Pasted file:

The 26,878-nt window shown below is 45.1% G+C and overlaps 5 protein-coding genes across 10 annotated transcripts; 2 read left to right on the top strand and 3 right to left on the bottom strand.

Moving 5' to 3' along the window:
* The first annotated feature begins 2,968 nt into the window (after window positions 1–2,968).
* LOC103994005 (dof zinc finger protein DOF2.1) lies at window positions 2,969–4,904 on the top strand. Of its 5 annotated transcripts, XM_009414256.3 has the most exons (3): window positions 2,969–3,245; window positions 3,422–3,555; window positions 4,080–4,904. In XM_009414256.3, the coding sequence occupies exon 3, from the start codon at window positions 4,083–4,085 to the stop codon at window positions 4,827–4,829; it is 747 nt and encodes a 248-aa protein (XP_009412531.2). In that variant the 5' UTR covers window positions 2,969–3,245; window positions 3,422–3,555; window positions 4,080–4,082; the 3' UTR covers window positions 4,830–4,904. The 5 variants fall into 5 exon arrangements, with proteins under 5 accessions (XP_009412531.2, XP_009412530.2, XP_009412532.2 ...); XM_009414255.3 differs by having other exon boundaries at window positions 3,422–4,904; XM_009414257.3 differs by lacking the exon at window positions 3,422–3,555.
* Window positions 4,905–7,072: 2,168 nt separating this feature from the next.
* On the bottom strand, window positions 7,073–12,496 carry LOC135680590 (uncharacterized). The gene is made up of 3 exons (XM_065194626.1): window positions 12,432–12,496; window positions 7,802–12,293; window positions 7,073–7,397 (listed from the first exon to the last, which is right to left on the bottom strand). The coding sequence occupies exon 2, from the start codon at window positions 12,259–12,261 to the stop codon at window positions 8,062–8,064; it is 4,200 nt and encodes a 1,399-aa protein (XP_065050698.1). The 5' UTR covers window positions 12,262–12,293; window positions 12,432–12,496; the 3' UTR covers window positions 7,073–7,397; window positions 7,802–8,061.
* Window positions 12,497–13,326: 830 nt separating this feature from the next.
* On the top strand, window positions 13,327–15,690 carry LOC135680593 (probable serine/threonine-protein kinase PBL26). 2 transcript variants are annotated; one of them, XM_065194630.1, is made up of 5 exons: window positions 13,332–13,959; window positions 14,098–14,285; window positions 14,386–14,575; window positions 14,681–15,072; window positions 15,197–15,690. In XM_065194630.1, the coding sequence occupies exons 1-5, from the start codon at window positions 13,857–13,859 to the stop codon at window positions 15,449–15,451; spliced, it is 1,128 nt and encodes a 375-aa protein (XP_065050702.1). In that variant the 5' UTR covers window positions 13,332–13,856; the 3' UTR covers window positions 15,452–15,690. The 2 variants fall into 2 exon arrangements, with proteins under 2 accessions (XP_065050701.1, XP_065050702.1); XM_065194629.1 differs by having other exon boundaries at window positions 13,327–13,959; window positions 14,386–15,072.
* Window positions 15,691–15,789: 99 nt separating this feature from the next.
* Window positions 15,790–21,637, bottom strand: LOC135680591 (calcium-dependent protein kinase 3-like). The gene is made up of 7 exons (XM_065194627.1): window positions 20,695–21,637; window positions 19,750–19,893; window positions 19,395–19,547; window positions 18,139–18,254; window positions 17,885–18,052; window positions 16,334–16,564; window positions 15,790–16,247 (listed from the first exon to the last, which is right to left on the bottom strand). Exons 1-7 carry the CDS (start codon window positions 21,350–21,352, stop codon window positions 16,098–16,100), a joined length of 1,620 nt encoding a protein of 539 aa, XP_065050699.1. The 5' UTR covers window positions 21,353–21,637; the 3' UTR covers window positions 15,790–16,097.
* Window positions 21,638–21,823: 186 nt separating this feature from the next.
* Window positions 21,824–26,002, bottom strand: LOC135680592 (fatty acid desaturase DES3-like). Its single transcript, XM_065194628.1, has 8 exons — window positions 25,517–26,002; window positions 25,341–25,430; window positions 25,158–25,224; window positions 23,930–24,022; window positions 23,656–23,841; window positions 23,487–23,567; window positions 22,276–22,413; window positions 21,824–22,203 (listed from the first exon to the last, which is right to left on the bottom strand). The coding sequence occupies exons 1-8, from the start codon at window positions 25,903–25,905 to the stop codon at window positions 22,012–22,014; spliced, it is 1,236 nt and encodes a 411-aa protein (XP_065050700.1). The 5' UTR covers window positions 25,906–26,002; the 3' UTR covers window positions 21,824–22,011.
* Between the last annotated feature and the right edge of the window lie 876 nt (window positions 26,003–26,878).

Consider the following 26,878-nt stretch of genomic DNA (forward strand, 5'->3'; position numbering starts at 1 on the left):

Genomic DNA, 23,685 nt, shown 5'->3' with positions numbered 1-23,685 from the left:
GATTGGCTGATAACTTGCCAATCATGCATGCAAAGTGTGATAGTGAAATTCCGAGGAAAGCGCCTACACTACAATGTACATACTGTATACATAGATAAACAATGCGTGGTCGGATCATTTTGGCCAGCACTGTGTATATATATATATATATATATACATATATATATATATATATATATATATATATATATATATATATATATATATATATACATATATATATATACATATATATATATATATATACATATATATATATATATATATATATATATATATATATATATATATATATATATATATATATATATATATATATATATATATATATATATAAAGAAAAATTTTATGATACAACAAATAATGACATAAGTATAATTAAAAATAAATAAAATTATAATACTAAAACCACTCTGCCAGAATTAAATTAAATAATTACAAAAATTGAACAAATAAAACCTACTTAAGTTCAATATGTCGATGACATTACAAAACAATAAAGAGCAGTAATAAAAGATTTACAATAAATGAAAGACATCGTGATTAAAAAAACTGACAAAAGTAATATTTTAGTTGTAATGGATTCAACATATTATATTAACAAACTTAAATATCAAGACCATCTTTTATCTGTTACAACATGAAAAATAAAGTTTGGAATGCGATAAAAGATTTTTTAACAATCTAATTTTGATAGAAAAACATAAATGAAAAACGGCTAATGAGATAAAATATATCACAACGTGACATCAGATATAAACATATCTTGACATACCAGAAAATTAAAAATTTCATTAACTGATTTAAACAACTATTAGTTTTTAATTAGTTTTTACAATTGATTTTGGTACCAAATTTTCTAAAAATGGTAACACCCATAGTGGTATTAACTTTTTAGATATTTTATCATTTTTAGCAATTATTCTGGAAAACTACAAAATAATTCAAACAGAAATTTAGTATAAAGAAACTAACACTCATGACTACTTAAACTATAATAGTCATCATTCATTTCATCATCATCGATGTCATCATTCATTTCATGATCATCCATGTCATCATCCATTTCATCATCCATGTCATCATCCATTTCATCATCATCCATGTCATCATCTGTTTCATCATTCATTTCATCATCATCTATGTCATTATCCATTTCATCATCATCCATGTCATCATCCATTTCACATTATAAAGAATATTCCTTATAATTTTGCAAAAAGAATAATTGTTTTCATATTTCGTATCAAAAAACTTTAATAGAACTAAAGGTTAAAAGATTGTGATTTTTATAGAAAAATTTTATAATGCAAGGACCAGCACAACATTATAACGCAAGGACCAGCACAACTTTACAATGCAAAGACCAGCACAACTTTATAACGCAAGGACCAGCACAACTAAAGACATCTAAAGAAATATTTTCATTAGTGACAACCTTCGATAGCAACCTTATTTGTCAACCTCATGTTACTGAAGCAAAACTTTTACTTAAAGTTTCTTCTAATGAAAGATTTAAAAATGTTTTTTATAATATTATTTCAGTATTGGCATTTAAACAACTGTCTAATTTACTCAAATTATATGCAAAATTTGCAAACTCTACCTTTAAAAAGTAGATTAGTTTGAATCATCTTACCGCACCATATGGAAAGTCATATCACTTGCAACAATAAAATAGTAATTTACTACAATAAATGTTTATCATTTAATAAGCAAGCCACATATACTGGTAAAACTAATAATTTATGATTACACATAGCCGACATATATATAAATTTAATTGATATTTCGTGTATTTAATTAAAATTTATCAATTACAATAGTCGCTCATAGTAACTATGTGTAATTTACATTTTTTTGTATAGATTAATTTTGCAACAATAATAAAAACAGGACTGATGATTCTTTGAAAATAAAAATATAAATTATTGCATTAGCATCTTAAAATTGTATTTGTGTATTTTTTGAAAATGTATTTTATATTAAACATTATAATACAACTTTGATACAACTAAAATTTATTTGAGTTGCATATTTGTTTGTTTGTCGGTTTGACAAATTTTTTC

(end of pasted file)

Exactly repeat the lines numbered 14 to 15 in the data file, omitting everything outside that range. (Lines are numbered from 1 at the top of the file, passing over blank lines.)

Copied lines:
Consider the following 26,878-nt stretch of genomic DNA (forward strand, 5'->3'; position numbering starts at 1 on the left):

Genomic DNA, 23,685 nt, shown 5'->3' with positions numbered 1-23,685 from the left: